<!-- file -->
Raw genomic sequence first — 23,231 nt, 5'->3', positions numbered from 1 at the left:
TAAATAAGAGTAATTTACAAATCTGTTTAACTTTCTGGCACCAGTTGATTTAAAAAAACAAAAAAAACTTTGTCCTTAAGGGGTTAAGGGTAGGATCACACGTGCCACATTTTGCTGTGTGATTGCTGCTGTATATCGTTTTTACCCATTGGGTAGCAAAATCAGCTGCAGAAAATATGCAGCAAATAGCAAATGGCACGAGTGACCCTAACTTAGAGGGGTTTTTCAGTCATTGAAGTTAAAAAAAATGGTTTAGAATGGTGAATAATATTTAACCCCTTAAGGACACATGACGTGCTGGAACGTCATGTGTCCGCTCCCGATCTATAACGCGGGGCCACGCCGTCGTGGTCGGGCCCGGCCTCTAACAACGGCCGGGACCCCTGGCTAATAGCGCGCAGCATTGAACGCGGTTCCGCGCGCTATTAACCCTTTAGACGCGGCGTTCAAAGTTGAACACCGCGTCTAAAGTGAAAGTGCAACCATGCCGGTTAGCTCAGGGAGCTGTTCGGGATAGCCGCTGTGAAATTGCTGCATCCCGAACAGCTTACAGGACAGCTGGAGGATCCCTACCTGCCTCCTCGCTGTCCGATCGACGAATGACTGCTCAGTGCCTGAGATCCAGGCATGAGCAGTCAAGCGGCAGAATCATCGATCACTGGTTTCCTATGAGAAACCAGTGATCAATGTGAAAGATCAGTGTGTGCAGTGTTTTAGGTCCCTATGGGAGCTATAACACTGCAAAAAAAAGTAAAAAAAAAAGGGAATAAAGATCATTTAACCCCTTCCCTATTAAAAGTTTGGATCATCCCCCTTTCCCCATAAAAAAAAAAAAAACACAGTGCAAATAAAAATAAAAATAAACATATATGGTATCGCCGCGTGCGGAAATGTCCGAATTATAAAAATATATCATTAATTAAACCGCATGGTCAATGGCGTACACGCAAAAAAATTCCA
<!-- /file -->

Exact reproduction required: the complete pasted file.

Raw genomic sequence first — 23,231 nt, 5'->3', positions numbered from 1 at the left:
TAAATAAGAGTAATTTACAAATCTGTTTAACTTTCTGGCACCAGTTGATTTAAAAAAACAAAAAAAACTTTGTCCTTAAGGGGTTAAGGGTAGGATCACACGTGCCACATTTTGCTGTGTGATTGCTGCTGTATATCGTTTTTACCCATTGGGTAGCAAAATCAGCTGCAGAAAATATGCAGCAAATAGCAAATGGCACGAGTGACCCTAACTTAGAGGGGTTTTTCAGTCATTGAAGTTAAAAAAAATGGTTTAGAATGGTGAATAATATTTAACCCCTTAAGGACACATGACGTGCTGGAACGTCATGTGTCCGCTCCCGATCTATAACGCGGGGCCACGCCGTCGTGGTCGGGCCCGGCCTCTAACAACGGCCGGGACCCCTGGCTAATAGCGCGCAGCATTGAACGCGGTTCCGCGCGCTATTAACCCTTTAGACGCGGCGTTCAAAGTTGAACACCGCGTCTAAAGTGAAAGTGCAACCATGCCGGTTAGCTCAGGGAGCTGTTCGGGATAGCCGCTGTGAAATTGCTGCATCCCGAACAGCTTACAGGACAGCTGGAGGATCCCTACCTGCCTCCTCGCTGTCCGATCGACGAATGACTGCTCAGTGCCTGAGATCCAGGCATGAGCAGTCAAGCGGCAGAATCATCGATCACTGGTTTCCTATGAGAAACCAGTGATCAATGTGAAAGATCAGTGTGTGCAGTGTTTTAGGTCCCTATGGGAGCTATAACACTGCAAAAAAAAGTAAAAAAAAAAGGGAATAAAGATCATTTAACCCCTTCCCTATTAAAAGTTTGGATCATCCCCCTTTCCCCATAAAAAAAAAAAAAACACAGTGCAAATAAAAATAAAAATAAACATATATGGTATCGCCGCGTGCGGAAATGTCCGAATTATAAAAATATATCATTAATTAAACCGCATGGTCAATGGCGTACACGCAAAAAAATTCCA